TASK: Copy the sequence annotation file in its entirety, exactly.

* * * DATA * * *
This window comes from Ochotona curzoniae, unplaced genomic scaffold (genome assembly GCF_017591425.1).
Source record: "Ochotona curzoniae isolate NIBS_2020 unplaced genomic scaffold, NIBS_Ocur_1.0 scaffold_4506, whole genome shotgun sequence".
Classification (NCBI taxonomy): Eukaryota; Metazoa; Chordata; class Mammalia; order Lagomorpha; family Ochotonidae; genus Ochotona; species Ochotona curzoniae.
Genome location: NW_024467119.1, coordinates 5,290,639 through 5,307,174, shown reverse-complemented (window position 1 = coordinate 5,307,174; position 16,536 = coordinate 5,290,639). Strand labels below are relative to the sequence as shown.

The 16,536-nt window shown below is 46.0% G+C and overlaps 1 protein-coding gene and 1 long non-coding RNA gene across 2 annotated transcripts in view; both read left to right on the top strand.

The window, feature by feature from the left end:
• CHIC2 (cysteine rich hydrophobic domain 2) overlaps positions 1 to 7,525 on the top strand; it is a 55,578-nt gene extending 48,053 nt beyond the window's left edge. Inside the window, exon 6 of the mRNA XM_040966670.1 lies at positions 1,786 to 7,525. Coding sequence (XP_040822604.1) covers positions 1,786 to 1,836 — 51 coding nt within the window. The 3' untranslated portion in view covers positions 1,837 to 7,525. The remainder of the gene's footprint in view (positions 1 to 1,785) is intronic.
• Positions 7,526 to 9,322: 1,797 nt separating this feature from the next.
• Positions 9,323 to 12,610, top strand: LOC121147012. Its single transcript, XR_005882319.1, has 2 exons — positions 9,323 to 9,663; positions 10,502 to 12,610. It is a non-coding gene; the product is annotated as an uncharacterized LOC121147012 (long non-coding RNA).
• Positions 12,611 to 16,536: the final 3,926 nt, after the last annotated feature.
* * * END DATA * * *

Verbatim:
This window comes from Ochotona curzoniae, unplaced genomic scaffold (genome assembly GCF_017591425.1).
Source record: "Ochotona curzoniae isolate NIBS_2020 unplaced genomic scaffold, NIBS_Ocur_1.0 scaffold_4506, whole genome shotgun sequence".
Classification (NCBI taxonomy): Eukaryota; Metazoa; Chordata; class Mammalia; order Lagomorpha; family Ochotonidae; genus Ochotona; species Ochotona curzoniae.
Genome location: NW_024467119.1, coordinates 5,290,639 through 5,307,174, shown reverse-complemented (window position 1 = coordinate 5,307,174; position 16,536 = coordinate 5,290,639). Strand labels below are relative to the sequence as shown.

The 16,536-nt window shown below is 46.0% G+C and overlaps 1 protein-coding gene and 1 long non-coding RNA gene across 2 annotated transcripts in view; both read left to right on the top strand.

The window, feature by feature from the left end:
• CHIC2 (cysteine rich hydrophobic domain 2) overlaps positions 1 to 7,525 on the top strand; it is a 55,578-nt gene extending 48,053 nt beyond the window's left edge. Inside the window, exon 6 of the mRNA XM_040966670.1 lies at positions 1,786 to 7,525. Coding sequence (XP_040822604.1) covers positions 1,786 to 1,836 — 51 coding nt within the window. The 3' untranslated portion in view covers positions 1,837 to 7,525. The remainder of the gene's footprint in view (positions 1 to 1,785) is intronic.
• Positions 7,526 to 9,322: 1,797 nt separating this feature from the next.
• Positions 9,323 to 12,610, top strand: LOC121147012. Its single transcript, XR_005882319.1, has 2 exons — positions 9,323 to 9,663; positions 10,502 to 12,610. It is a non-coding gene; the product is annotated as an uncharacterized LOC121147012 (long non-coding RNA).
• Positions 12,611 to 16,536: the final 3,926 nt, after the last annotated feature.